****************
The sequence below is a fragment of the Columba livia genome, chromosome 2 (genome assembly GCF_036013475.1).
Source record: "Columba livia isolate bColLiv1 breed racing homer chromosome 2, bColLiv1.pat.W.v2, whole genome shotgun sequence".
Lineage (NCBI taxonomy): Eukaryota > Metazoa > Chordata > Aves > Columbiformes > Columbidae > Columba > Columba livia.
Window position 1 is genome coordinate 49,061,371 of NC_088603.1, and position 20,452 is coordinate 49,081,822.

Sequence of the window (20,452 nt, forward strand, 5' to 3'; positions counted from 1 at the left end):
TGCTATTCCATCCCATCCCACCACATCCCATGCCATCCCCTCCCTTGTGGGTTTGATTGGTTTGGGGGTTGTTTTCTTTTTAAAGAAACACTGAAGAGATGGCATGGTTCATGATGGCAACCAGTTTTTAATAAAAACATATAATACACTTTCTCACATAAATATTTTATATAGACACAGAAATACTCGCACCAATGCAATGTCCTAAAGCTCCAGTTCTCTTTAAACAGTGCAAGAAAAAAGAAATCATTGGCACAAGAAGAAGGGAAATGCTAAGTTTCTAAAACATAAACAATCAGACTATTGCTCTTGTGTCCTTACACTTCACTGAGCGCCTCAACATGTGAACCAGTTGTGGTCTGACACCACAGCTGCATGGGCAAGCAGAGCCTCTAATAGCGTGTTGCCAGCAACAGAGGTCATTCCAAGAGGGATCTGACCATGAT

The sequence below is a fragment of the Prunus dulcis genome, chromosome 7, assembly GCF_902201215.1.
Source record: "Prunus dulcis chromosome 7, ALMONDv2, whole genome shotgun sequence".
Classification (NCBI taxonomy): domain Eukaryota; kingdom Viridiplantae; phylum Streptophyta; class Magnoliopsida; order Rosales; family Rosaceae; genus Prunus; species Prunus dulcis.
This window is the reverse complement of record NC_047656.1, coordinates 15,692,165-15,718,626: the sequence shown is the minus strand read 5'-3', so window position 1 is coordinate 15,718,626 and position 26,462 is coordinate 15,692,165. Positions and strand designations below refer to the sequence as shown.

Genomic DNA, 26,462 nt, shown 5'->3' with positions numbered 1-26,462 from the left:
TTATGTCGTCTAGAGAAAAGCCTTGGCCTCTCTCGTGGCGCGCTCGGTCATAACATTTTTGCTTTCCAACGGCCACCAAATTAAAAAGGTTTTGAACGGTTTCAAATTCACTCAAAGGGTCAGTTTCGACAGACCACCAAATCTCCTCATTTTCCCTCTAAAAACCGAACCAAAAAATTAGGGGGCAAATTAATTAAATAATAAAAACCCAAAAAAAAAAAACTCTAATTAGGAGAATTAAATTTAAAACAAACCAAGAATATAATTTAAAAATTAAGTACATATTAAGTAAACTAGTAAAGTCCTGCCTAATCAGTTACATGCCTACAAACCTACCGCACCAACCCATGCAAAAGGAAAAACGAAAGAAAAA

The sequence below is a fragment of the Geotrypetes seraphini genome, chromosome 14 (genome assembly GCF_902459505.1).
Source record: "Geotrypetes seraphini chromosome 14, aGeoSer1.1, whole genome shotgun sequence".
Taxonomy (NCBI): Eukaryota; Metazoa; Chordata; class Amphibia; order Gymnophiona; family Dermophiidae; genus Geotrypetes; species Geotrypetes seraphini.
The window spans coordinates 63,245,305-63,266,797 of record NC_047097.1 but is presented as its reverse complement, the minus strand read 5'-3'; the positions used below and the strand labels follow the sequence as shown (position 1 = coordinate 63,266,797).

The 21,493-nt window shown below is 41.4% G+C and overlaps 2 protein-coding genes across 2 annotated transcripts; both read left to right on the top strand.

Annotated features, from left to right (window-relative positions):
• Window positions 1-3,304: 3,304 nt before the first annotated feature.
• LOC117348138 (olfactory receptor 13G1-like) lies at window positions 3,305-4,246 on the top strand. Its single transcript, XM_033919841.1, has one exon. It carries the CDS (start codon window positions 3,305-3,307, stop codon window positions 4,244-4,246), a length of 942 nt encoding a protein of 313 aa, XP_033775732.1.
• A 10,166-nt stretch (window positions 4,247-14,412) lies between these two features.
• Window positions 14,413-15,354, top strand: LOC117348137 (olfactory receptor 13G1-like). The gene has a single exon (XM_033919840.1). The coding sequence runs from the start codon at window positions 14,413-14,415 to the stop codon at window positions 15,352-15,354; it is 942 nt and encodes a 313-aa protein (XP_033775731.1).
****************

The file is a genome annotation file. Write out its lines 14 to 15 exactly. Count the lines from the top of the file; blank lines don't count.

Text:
Source record: "Geotrypetes seraphini chromosome 14, aGeoSer1.1, whole genome shotgun sequence".
Taxonomy (NCBI): Eukaryota; Metazoa; Chordata; class Amphibia; order Gymnophiona; family Dermophiidae; genus Geotrypetes; species Geotrypetes seraphini.